As much as cisgender persons may like or dislike their bodies, and engage in altering or enhancing them, they don't deny that their bodies are their own. It's a knowledge so intimate that it remains largely subconscious. When it comes to that physical self, for a transgender person every waking moment, every conscious breath, is a denial of who they truly are. For these people their bodies are at odds with their ideas of themselves, or their ideas of who they should be. They are estranged from the very thing that sustains them in the world, and there is no way to reconcile this conflict through psychological counseling or behavioral conditioning There is only one way out of the alienation, and that's to make the body congruent with the mind.
I first heard about the Maines family when I read a Boston Globe article about them with my ninth graders a few years ago. The Maines family adopt identical twin boys, Wyatt and Jonah, at birth, and as the twins move through toddlerhood Wyatt begins to express his desire to dress and live as and be a girl. His parents react the way we hope all parents would: they listen. They don't buy in right away, and the dad, a conservative veteran, takes longer than the mom, but they eventually help Wyatt transition into life as Nicole. The transition is fraught: medical treatment for young people wishing to transition is still a somewhat experimental science, her school won't let her use the girls' bathroom, parents of students pressure their children to alienate her, and so on and so forth. The book tracks Nicole's life starting with her parents' childhoods, all the way up to her recent graduation from high school after winning a landmark court case earning transgender children the right to use the bathroom designated for the gender with which they identify (an especially relevant issue these days).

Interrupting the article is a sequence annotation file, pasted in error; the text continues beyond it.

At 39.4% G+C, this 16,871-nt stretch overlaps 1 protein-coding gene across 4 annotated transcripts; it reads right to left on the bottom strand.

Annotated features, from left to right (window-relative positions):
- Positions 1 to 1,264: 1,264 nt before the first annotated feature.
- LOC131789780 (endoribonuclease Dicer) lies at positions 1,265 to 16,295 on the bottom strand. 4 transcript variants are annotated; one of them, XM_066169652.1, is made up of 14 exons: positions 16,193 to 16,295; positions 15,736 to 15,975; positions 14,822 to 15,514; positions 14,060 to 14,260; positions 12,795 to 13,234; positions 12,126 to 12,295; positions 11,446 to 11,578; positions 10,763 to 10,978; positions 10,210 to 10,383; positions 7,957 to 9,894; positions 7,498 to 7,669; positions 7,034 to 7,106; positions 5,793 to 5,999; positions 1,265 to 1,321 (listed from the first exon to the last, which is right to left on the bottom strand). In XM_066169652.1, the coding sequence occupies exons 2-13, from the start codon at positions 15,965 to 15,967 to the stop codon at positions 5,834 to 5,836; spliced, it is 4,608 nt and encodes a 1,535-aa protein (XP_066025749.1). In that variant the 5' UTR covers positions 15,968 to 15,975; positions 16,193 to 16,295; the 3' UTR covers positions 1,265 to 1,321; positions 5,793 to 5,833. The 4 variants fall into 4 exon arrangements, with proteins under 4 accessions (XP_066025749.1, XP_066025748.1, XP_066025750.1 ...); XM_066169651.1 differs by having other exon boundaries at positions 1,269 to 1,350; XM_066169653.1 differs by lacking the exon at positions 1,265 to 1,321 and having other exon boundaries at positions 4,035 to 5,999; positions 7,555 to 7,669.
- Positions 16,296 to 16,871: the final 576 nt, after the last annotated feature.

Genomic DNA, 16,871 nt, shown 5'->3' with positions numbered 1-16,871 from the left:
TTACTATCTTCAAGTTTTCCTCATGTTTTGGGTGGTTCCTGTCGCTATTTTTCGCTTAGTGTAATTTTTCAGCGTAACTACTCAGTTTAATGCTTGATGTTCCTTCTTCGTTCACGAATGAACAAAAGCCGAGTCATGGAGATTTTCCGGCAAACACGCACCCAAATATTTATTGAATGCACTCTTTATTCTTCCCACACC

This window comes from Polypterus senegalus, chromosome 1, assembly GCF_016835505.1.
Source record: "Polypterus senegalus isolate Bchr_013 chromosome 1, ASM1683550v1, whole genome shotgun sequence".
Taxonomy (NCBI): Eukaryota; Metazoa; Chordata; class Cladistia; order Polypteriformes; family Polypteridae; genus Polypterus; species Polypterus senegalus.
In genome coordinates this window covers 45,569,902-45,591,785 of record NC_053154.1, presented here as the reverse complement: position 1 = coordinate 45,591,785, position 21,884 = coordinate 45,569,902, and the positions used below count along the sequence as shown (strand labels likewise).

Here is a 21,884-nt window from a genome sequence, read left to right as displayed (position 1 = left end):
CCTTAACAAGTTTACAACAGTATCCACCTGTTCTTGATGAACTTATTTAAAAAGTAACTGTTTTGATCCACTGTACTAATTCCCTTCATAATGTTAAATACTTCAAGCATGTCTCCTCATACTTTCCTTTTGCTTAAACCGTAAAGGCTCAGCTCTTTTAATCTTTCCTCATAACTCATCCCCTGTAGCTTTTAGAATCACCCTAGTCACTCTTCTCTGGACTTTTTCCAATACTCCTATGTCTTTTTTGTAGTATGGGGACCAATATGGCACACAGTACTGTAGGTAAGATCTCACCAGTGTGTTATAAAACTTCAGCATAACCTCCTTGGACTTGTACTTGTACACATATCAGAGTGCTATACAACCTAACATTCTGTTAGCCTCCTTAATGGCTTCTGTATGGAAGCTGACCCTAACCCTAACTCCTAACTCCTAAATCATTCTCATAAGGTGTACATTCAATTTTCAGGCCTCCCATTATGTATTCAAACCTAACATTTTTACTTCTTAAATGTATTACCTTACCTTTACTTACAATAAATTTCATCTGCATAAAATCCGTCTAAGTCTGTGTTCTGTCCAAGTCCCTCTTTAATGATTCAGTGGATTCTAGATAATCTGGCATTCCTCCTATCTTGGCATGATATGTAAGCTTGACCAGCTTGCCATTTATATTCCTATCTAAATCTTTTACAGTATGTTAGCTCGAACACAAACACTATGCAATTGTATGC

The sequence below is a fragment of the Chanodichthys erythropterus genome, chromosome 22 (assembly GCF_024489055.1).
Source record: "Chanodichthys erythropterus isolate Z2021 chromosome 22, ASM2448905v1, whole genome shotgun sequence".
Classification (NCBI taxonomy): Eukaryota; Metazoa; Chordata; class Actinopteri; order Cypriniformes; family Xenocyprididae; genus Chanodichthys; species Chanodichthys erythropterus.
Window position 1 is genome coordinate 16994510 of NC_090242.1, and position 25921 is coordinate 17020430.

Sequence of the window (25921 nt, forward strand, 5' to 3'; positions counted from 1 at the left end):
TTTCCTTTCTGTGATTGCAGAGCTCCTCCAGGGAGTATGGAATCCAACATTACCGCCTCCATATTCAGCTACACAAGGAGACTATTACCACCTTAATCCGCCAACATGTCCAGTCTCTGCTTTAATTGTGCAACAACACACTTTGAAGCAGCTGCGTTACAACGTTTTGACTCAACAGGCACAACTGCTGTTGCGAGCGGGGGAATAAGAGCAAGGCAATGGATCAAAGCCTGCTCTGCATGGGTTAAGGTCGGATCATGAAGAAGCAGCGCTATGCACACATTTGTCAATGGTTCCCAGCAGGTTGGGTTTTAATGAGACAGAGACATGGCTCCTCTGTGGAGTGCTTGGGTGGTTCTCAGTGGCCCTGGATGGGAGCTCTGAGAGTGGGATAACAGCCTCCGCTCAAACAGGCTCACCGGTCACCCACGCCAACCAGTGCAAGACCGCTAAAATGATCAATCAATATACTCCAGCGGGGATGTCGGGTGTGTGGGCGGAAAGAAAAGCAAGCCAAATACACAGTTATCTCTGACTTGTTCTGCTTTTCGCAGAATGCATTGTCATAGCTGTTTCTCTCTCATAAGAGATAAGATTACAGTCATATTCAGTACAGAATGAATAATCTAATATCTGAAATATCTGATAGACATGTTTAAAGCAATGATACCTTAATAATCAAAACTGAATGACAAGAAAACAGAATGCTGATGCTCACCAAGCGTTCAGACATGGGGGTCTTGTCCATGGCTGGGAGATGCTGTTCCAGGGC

There are parts of the book that are heart-wrenching. Wyatt, at age 2, tells his father earnestly that he hates his penis and his father, despite not fully believing or understanding him, reassuring his kid that "Everything is going to be okay." Wyatt and Nicole's childhood poetry and essays are scattered throughout the book and give a window into just how scary and overwhelming this experience was for her. The victories, both personal and legal, feel huge in comparison, and watching Wayne Maines, the father, grow into the advocate and champion he is by the end of the book is almost a more exciting transformation than Nicole's.
Nutt researched and wrote this book beautifully. She writes with empathy about each member of the Maines family and gives us the background we need to fully understand where they all are at each stage of this transformation. More importantly though, she gives clear, well researched, scientific descriptions of transgender life (as well as other gender permutations) explaining things in ways that make it hard not to understand and sympathize. There is nothing preachy or self righteous about her prose, and she manages to be matter of fact while still being warm and understanding.
One of the later chapters, where Nutt discusses some pretty outrageous anti-transgender legislation, ends with this quote from political activist and writer Jennifer Finney Boylan, which I especially liked:
"The only dependable test for gender is the truth of a person's life, the lives we live each day. Surely the best judge of a person's gender is not a degrading, questionable examination. The best judge of a person's gender is what lies within her, or his, heart. How do we test for the gender of the heart, then?"If you teach, parent, work with, or interact with other humans on a regular basis, I would recommend reading this book. There's more to this issue that one girl's story, but this feels like a great place to start.